But discovering I can fly means I can visit with friends in Minnesota more often. I can visit those places that are on my “bucket list.” Moreover, the realization that Meniere’s is still present but that it no longer holds my life in thrall has helped me realize that even here in Missouri I can venture out more and seek new experiences. I can get on that superhighway to Kansas City and enjoy the concerts and plays there.
And so today as all of us honor the courage of the soldiers in Afghanistan and Iraq, as all of us give thanks for our health and our families and friends, as all of us gather with loved ones to embrace the goodness and abundance of our lives, I am saying a special thank you to the Universe for the treasure trove of possibility that I now see opening up before me. Life is good.
Peace to all of you, pressed down and overflowing, on this Thanksgiving Day.
Note: The photographs from Wikipedia are of the Rocky Mountains. I flew over them and also was driven up them and through their canyons. The world is indeed beautiful.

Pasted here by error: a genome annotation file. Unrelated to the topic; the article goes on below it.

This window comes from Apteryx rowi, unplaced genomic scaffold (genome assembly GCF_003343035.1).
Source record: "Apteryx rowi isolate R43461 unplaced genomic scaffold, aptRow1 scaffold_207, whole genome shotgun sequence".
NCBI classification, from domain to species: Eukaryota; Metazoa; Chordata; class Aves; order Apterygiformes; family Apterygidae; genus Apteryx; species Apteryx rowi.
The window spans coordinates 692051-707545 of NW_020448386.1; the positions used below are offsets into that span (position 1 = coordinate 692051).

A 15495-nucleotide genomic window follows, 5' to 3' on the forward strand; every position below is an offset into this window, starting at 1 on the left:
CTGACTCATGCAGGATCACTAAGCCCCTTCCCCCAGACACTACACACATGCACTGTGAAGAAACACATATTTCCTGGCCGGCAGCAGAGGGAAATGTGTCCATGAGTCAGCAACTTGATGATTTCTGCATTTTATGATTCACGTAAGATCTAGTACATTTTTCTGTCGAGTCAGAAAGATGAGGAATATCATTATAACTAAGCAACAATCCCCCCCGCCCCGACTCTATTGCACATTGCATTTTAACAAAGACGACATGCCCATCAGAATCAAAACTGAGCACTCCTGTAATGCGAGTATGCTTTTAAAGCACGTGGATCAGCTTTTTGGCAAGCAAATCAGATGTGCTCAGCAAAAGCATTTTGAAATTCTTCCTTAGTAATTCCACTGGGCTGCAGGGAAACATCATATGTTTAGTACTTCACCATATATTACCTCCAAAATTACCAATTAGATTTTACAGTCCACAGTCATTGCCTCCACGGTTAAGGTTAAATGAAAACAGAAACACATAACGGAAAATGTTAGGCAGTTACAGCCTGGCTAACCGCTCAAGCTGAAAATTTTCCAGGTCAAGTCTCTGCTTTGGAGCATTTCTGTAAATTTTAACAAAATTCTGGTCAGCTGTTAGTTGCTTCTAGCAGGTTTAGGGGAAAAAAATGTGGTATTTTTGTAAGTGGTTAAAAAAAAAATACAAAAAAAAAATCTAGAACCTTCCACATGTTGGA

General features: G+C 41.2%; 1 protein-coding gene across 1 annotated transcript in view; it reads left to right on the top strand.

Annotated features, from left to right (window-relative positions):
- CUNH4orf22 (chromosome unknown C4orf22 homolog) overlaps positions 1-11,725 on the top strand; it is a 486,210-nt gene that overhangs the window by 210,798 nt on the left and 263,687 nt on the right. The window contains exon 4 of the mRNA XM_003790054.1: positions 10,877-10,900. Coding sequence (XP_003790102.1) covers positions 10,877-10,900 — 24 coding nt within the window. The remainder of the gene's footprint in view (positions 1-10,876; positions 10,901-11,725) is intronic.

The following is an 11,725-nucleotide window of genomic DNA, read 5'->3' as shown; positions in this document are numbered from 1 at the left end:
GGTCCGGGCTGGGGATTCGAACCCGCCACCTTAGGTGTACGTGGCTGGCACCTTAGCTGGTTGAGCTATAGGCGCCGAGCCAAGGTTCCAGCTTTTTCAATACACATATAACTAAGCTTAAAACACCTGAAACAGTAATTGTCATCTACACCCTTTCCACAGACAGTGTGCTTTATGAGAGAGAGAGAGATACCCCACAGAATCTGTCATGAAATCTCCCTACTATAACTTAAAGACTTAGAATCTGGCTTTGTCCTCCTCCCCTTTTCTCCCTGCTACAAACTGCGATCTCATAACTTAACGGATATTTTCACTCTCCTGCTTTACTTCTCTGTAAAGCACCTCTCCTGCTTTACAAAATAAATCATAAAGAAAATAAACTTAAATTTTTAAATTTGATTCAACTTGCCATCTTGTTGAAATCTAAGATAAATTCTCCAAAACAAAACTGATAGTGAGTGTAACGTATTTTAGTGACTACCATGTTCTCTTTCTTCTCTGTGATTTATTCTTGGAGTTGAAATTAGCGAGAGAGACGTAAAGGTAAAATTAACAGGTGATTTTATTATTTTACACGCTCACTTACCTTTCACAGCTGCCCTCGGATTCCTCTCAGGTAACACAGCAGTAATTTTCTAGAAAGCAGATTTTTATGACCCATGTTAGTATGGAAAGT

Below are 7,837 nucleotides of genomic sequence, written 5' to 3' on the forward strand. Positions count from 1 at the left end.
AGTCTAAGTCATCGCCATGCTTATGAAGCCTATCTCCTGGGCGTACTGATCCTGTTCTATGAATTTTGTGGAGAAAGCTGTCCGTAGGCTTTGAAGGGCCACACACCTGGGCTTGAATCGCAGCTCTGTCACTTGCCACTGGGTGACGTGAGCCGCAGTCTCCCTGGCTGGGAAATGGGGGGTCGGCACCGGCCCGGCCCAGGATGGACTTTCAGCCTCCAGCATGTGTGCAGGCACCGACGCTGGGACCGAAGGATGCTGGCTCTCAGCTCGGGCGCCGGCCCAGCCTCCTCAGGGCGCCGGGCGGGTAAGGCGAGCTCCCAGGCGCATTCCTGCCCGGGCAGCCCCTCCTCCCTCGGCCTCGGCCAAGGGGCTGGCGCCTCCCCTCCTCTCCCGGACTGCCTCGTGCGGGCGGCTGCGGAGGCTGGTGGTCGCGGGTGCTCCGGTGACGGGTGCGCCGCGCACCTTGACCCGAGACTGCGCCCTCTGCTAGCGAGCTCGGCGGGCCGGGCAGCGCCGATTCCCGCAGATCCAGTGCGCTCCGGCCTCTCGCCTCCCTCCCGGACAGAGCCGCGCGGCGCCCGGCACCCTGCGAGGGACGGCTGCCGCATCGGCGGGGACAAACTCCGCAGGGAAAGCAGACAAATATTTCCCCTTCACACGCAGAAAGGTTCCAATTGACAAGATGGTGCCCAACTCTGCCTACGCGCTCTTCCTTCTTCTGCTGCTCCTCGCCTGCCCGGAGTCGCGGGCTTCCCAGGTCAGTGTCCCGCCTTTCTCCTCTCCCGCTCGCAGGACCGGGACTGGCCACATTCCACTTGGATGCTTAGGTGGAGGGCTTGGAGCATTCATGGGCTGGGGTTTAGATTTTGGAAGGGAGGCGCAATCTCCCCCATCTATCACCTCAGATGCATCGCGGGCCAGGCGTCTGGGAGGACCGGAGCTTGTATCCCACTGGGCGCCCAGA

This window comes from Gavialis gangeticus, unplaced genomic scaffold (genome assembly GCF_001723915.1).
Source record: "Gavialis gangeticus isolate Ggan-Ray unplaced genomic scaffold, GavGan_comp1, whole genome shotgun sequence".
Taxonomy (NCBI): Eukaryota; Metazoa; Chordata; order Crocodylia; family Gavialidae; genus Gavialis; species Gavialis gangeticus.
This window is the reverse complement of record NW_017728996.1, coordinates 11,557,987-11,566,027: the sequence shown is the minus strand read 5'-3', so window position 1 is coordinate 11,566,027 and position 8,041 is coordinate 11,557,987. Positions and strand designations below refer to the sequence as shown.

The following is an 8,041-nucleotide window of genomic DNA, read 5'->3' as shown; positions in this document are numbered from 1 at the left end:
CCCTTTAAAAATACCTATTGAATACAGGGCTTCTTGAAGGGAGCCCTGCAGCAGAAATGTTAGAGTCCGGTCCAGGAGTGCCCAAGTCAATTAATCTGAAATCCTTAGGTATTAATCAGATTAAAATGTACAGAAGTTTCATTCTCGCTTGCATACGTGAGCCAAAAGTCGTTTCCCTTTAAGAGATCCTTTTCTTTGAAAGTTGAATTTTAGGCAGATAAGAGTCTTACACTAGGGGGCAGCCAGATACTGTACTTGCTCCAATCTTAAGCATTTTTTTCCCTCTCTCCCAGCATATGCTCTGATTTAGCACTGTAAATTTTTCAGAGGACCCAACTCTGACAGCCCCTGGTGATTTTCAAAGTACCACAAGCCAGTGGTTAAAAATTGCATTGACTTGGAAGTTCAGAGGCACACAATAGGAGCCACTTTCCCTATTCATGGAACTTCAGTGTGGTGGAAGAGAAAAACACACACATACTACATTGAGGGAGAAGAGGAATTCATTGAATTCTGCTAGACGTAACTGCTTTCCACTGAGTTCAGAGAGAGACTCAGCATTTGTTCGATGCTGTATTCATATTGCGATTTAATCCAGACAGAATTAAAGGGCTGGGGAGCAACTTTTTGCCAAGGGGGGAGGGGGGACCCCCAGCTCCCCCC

PS: Next Thursday I hope to begin posting regularly again. You’ll find me in Seneca, Kansas, teaching fifth graders.
Thursday, November 7, 2013
In late August of 1960, I returned to Omaha. For the next nine months I taught a delightful class of fifth graders. Just thinking of that year with those eager fifth graders who soaked up learning makes me smile. How different from the seventh graders of the spring before. The only thing that marred those idyllic and carefree days were the recesses and the days I did the convent laundry.
Throughout the year, several fifth graders would always gather around me during recess. We’d talk and laugh. And daily the members of that seventh—now eighth—grade gang would intrude. “You won’t be smiling when we’re done with ya,” they’d taunt. “We’re goin’ rape ya ‘til your ears ring.”
Always the threat of rape.
Because of that, Sister Brendan told me I was never to walk back to the convent alone. Another nun always accompanied me.